Monday, December 28, 2015

Some states good; some states bad (1996)

From the December 1996 issue of the Socialist Standard

Debate Between Socialist Party and Tories 'Is Britain Worth Dying for?'

Halloween was a suitably grim evening for a debate at Cardiff University between the Socialist Party and the prospective Tory candidate for Cardiff Central, David Melding, on the topic: “Is Britain Worth Dying For?”

As an exposition of how the economic conflicts of capitalism and the boss class are the true cause of war and death on an ever-increasing scale and of the socialist alternative to this sick system, even this was extremely useful. The fact that when the ruling class and governments of rival territories fall out over markets, raw materials, trade routes and the like and can’t or won’t compromise, it is the working class who are marched off to kill each other in their own oppressors’ interests was once again held up for all to see. This debate led to important related issues rising to the surface.

One was the idea put forward by our Conservative opponent that some states are worth dying for (today’s Britain, of course!) and some aren’t (Nazi Germany, Soviet Russia). This “good state-bad state” argument missed the point that all states are more or less oppressive The state will always protect the interest of the ruling class who control it against working-class interests. States are as oppressive as their controllers feel they need to be. This can even be seen in “liberal” Britain, for example during the last great miners’ strike, when state violence was openly used to smash workers’ resistance. There are no “good” states because the state is a creation that is set up and maintained by the rulers, against the ruled. Needless to say, in socialism the state would not and could not exist in any form.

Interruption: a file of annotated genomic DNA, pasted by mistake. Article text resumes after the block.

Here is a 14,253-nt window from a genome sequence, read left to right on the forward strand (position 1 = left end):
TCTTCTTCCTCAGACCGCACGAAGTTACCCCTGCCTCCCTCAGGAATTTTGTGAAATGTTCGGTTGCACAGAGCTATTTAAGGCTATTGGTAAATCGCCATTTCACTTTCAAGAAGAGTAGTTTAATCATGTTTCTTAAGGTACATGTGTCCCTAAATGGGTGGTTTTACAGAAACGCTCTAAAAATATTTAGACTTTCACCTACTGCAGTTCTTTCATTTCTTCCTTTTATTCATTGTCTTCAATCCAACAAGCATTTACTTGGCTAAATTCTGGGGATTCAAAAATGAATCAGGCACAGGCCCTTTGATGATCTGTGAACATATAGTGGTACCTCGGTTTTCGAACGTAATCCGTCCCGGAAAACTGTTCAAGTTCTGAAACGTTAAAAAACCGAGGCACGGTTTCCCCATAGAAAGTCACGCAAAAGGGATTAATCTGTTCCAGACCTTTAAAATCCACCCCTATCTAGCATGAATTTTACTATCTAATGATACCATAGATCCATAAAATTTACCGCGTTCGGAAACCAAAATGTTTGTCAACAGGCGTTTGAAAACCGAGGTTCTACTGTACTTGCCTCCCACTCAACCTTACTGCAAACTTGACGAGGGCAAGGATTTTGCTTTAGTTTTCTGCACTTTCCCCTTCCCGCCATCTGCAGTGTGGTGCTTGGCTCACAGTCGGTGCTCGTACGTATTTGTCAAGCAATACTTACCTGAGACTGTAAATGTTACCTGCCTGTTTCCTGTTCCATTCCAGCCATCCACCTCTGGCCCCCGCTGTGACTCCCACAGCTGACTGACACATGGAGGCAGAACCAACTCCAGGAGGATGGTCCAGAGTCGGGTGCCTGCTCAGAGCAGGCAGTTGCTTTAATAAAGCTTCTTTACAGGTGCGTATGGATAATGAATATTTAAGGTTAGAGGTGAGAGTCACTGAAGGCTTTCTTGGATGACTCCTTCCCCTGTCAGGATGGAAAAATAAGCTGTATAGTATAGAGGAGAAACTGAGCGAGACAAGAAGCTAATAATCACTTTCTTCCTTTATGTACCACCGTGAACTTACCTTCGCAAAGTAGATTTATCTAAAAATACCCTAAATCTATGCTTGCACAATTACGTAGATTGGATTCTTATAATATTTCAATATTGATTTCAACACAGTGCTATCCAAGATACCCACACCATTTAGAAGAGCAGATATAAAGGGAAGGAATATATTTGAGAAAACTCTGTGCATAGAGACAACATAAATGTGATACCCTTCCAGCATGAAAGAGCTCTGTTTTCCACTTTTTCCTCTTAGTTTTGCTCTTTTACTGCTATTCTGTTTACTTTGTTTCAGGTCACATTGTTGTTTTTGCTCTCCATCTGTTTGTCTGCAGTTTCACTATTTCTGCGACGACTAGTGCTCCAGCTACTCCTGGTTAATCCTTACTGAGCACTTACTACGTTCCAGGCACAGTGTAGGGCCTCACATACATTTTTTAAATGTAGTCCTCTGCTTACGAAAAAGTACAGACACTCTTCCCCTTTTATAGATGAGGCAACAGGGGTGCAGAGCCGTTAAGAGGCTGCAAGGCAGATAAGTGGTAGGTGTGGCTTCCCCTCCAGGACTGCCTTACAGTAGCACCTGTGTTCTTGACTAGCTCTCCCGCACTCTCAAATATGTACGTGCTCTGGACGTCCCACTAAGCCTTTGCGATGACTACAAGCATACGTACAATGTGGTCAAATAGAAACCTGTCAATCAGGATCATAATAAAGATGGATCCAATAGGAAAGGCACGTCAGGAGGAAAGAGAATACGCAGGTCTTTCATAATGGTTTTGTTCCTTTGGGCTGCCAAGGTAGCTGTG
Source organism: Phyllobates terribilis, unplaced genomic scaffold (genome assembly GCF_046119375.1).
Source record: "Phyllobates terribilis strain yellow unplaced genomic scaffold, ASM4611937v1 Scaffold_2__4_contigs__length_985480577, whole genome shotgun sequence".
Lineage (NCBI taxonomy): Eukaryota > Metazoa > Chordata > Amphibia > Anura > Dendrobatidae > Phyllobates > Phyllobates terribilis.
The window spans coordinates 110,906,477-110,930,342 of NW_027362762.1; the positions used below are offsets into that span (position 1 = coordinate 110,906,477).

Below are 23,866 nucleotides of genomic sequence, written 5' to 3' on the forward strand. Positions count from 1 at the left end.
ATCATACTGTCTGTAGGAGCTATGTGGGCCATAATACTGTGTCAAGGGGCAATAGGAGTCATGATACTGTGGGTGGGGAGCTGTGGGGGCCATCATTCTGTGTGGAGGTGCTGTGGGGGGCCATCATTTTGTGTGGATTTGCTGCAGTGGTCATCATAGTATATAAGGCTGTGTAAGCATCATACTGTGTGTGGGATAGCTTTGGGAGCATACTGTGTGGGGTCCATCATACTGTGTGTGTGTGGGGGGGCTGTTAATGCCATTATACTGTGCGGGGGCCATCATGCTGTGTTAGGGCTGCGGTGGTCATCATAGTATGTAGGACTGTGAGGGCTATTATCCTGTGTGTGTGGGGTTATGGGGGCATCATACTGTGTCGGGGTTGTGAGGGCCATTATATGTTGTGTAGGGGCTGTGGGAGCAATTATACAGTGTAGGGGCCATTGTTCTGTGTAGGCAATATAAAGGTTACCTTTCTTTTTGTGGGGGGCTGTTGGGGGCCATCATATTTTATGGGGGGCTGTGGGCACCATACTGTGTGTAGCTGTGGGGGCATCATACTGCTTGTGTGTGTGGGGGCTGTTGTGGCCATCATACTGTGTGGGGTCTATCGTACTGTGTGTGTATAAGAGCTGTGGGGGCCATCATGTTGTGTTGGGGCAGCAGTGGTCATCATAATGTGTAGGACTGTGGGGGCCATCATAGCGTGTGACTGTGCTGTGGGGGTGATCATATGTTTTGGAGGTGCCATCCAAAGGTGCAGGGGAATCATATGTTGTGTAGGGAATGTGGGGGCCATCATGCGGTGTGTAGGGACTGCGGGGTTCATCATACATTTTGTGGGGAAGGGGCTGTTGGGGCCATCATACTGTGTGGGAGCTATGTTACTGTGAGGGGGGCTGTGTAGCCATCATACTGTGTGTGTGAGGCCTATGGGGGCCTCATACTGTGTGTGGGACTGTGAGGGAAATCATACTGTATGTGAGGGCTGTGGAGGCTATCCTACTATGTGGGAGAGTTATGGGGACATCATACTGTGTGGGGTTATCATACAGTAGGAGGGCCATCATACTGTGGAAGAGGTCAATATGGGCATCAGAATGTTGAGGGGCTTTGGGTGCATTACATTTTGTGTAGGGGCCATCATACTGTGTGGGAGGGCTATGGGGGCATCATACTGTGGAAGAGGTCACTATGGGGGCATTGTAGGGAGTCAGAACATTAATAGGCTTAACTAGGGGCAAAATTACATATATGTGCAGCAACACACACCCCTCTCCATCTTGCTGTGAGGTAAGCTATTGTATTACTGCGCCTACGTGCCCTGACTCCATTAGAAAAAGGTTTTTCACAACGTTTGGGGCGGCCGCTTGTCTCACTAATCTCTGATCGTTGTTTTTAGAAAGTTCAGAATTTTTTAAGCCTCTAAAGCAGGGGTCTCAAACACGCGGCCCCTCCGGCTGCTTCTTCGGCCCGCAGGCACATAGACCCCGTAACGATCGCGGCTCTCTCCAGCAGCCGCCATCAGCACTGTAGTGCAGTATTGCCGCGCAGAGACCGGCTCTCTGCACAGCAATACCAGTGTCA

What was also brought out was the sheer human tragedy caused when states and the ruling class unleash their killing machines. That is, people from one part of the world are expected to kill people from another, whom they have never met. These people will be much like themselves, their families, and friends. That this sick idea is seen as normal and acceptable by all the parties of capitalism, “left” and “right”, shows just what a bloody and anti-human system we are slaving under.

No government, however, will admit that such institutionalised mass murder is carried out in the name of profit, but then who would expect anything like the truth from any politician? Wars always falsely dressed up as clashes of ideology or “good against evil”, which brings us back to the Cardiff Tory’s claim that some states are somehow “morally” superior to others and thus represent something it is worth dying (and killing) for.

This view of the world (faithfully upheld by the media) would have us believe that the Gulf War was about defending Kuwait and Saudi Arabia’s fantastic “democracy” and “freedom” from the Forces of Evil (armed previously by Britain and the US, among others) rather than a punch-up over oil resources. It would also have us imagine the Second World Slaughter was a battle for liberty. That World War Two ended with the delivery of millions of East Europeans into the clutches of the red fascists of Soviet Russia shows just how interested the great powers really were in “freedom” and “democracy”.

Wars are always fought over the economic and strategic interests of the various sections of the world’s ruling class. Fighting our brothers and sisters from other “countries” is totally against our interests as members of the working class; our rulers’ quarrels are not worth one drop of blood.

As for the millions who have been pointlessly slaughtered in wars and the millions who are dying now, the best way we can remember them is to get rid of the capitalist system that killed them and will keep on killing and replace it with world socialism, where the nightmares of wars, states, money and oppression will, at long last, have disappeared forever.
Ben Malcolm

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